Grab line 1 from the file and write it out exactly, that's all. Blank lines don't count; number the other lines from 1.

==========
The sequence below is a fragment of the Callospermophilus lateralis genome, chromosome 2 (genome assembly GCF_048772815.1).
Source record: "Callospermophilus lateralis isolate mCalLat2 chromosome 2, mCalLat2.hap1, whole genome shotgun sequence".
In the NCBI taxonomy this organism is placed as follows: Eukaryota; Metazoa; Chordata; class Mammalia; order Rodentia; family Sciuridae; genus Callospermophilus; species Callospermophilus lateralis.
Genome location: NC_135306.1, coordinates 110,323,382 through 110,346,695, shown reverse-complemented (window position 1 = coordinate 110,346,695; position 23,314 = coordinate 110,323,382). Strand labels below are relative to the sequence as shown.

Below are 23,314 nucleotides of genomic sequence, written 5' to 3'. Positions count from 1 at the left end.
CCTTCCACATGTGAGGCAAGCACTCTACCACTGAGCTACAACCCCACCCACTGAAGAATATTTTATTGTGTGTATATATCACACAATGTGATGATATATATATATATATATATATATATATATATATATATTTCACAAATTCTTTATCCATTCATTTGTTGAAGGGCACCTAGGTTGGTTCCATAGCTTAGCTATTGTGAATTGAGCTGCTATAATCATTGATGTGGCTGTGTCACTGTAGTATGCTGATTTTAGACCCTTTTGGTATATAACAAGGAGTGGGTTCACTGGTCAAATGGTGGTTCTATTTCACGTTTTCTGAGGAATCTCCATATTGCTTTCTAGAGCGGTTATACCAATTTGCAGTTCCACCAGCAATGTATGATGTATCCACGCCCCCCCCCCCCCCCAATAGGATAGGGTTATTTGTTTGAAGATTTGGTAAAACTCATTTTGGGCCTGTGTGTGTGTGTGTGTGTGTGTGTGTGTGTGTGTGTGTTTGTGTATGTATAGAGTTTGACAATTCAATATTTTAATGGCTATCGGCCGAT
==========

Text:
The sequence below is a fragment of the Callospermophilus lateralis genome, chromosome 2 (genome assembly GCF_048772815.1).